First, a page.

Monday, February 19, 2007

What would you do with a crippled city?

A week ago Pete Abel asked his readers to identify five critical, governance-related questions that, should be asked of each of the candidates vying for the presidency. A draft list is now posted at his site Central Sanity. I don't have a list of 5, but there is one specific question I think should be answered by every candidate running:
What should we do about New Orleans?
In particular:
Should we commit to rebuilding New Orleans within its pre-Katrina boundaries?
Should we relocate all or part of the population to higher ground?
Or, should we allow nature and market forces to determine where we build and what we abandon?
This goes straight to one of the fundamental jobs of a national leader. What do you do when entire communties are destroyed and the people left stranded and homeless? Many have an opinion about New Orleans. It was built largely below sea level in an area prone to hurricanes and the risk was known for years. Some think the government was corrupt or unprepared. Some think the people took a gamble and lost.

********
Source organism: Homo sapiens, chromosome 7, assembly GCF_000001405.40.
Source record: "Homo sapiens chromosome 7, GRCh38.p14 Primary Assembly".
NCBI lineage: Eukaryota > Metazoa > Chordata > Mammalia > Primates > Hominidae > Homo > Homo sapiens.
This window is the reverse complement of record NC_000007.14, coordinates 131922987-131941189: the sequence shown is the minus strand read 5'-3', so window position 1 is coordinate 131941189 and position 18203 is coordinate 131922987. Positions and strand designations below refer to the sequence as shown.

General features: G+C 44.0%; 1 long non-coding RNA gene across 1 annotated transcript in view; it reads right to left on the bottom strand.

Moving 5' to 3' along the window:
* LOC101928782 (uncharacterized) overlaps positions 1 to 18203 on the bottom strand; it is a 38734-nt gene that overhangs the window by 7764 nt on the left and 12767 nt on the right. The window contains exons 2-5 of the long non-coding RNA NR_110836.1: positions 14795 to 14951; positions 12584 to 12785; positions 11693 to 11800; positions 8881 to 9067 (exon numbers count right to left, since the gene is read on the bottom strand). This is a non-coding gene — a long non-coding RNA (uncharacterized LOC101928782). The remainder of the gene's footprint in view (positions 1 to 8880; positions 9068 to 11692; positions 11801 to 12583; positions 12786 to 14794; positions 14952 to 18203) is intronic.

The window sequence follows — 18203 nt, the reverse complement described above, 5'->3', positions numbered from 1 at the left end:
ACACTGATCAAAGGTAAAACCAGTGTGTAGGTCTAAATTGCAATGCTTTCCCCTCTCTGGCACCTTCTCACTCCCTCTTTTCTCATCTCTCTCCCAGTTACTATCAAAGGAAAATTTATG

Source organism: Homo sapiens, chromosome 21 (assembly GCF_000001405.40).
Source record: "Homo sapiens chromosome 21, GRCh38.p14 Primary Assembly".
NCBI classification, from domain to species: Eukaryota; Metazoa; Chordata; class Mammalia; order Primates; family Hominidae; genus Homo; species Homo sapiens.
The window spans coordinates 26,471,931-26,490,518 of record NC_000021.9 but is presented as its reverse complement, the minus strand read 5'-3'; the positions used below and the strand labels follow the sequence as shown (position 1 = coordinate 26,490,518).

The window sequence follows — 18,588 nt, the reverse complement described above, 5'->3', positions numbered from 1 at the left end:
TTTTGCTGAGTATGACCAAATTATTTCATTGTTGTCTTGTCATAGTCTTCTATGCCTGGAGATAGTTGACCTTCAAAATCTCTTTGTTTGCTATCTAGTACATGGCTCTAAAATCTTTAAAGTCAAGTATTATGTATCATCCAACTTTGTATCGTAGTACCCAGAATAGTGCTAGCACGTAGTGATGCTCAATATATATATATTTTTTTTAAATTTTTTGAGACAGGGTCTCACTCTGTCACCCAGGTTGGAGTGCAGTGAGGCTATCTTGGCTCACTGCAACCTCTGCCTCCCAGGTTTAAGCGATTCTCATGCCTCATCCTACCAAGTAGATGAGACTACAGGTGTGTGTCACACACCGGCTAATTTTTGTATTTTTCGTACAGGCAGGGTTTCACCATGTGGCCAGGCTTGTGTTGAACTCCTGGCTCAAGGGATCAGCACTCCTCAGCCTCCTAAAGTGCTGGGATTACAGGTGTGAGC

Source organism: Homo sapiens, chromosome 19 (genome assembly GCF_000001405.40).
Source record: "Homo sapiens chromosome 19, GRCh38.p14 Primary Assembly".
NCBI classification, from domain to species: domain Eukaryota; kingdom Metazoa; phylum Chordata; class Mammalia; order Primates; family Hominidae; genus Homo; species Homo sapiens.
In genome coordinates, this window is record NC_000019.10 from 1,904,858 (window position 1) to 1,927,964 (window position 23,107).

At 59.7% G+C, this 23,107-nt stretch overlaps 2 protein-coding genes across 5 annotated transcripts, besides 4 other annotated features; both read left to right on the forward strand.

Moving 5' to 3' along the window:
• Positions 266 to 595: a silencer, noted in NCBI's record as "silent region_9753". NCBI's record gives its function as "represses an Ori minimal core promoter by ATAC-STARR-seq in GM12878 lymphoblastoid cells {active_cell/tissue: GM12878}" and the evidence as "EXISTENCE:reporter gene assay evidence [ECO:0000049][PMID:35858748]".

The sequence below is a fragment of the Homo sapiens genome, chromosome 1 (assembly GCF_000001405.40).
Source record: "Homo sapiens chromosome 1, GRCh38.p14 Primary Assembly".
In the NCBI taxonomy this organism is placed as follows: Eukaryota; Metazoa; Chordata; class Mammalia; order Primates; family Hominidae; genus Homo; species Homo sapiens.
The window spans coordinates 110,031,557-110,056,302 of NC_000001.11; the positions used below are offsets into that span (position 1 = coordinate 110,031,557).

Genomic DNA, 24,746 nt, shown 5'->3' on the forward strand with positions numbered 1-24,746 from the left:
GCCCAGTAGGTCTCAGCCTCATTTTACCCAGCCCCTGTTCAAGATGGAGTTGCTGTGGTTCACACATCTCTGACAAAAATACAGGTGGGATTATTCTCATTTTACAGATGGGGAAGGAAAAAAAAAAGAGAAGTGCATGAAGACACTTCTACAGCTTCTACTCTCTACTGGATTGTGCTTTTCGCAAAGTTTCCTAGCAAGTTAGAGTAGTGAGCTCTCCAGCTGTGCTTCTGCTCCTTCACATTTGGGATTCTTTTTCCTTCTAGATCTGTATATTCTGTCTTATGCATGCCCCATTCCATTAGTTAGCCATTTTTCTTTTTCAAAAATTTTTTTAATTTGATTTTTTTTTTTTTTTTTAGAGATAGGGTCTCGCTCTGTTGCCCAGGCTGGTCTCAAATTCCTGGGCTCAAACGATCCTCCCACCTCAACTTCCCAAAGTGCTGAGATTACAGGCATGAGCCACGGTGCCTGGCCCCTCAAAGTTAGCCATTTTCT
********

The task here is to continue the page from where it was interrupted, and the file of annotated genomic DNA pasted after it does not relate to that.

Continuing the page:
But decisions need to be made, now. Few will invest in rebuilding their homes until they know the answer to that question. Will we commit to rebuilding a city below sea level, and grant it protection from the elements, like the Dutch or Venicians? Will we tell the people that we will no longer insure their financial safety if another storm comes? Will we even guarantee that we'll rebuild water and power systems for those who live in the highest risk areas?

This is an issue much bigger than New Orleans. Floods threaten communities all along the coast and up the Mississippi River, earthquakes threaten virtually every city on the west coast, fire and drought threaten more. If we're willing to abandon one city to its fate, are we willing to abandon all of them?

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